philos454
      • It is all about the CEO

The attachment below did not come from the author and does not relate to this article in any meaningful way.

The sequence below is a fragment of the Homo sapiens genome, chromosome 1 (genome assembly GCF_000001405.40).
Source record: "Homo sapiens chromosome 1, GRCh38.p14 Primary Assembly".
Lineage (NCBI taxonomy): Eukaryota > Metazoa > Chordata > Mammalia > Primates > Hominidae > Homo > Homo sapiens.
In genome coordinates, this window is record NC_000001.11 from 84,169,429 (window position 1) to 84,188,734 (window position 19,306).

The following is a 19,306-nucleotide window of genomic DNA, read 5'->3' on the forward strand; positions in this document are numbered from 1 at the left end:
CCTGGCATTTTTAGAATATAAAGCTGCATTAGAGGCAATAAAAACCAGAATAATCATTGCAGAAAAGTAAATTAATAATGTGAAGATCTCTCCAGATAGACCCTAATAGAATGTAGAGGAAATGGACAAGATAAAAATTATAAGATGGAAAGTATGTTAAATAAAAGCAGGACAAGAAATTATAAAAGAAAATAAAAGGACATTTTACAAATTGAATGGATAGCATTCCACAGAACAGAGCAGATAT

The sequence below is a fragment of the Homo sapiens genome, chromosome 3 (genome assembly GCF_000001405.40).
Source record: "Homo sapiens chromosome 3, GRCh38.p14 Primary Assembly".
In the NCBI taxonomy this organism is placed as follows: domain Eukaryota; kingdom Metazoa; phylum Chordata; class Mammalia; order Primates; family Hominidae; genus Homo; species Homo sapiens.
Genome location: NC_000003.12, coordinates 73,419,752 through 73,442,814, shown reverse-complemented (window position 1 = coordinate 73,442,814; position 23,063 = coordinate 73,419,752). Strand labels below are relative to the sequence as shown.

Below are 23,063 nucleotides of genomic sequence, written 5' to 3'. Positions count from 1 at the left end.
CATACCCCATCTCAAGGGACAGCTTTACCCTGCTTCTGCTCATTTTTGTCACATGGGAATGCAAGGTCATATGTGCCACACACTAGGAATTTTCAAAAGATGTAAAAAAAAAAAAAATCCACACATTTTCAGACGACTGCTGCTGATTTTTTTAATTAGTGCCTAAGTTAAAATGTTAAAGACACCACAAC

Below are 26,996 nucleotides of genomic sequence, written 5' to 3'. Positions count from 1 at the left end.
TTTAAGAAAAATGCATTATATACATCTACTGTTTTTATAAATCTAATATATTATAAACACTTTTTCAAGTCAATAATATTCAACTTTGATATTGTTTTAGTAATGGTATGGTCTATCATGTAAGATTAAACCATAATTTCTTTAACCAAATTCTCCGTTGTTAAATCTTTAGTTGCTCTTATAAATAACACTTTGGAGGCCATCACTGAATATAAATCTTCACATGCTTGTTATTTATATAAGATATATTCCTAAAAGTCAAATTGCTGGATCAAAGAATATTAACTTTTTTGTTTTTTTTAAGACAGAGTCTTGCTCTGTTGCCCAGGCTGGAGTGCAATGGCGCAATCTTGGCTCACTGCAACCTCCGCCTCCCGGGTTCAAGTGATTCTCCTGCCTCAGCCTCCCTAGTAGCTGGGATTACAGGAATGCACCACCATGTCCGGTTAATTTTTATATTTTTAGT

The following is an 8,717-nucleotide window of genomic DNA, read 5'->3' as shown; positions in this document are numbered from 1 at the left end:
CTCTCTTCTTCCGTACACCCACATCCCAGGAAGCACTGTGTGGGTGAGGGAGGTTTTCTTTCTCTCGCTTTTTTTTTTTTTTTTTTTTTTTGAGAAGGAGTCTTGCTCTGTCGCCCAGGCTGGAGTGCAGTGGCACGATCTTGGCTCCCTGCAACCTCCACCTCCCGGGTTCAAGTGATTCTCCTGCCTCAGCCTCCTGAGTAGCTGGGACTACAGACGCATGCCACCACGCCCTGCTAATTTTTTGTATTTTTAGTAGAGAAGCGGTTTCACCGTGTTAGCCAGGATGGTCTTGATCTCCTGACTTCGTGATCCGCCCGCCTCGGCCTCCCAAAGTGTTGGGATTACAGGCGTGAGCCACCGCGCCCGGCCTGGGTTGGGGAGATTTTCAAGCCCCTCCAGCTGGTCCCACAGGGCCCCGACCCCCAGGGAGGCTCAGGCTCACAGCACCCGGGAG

@Rich Harris <br><br>Hi Rich,<br><br>I think we need to hear opinions and voices from both sides and you are more than welcome to air a view from the other side. It has been 5 hours I have been using Google + and despite my nags and complaints about Google's efficiency or interest in maintaining and improving their products after people start using them, I have to say that they excel in one thing that Facebook will never excel: transparency and freedom to control my digital life.<br><br>Throughout the few years of existence of this sharing network it has become clear that Facebook is a dysfunctional platform that doesn't miss an opportunity to push the boundaries with regards to what they can take back from people using their service, many times without warning. <br><br>The innovation is not as much in the platform but in the mentality of what "social" really is. A mentality that Zuckerberg has no understanding of if you consider the whole background story of how TheFacebook.com came to be and how Facebook.com now goes. Zuckerberg made "social" as he sees it fit for himself and the venture capital that funded him. Facebook is Facemash in its deep intimate core and philosophy.<br><br>Don't take me wrong, Facebook has added many positive things to many people's lives: the opportunity to find people that otherwise would be hard to reconnect is the most useful feature. I for one met my best friends over Facebook. Nevertheless whilst one acknowledges the good things Facebook has brought with its existence, one can not feel relaxed with Facebook, there is a price to pay and it is never clear what that might be in the next update, but the most unforgivable price tag Facebook has slapped on us as members has been to decide things for us. With Google I know the price I will pay is Google Ads, with Facebook just God knows.<br><br>Google+ tips the balance of power and the most exciting thing about it is that as users, we feel empowered again, we feel we have a good choice to go with even at this very field trial stage. Google+ has still a long way to go but the sense of taking control of my digital life is amazingly priceless.<br><br>All the best,<br><br>Luis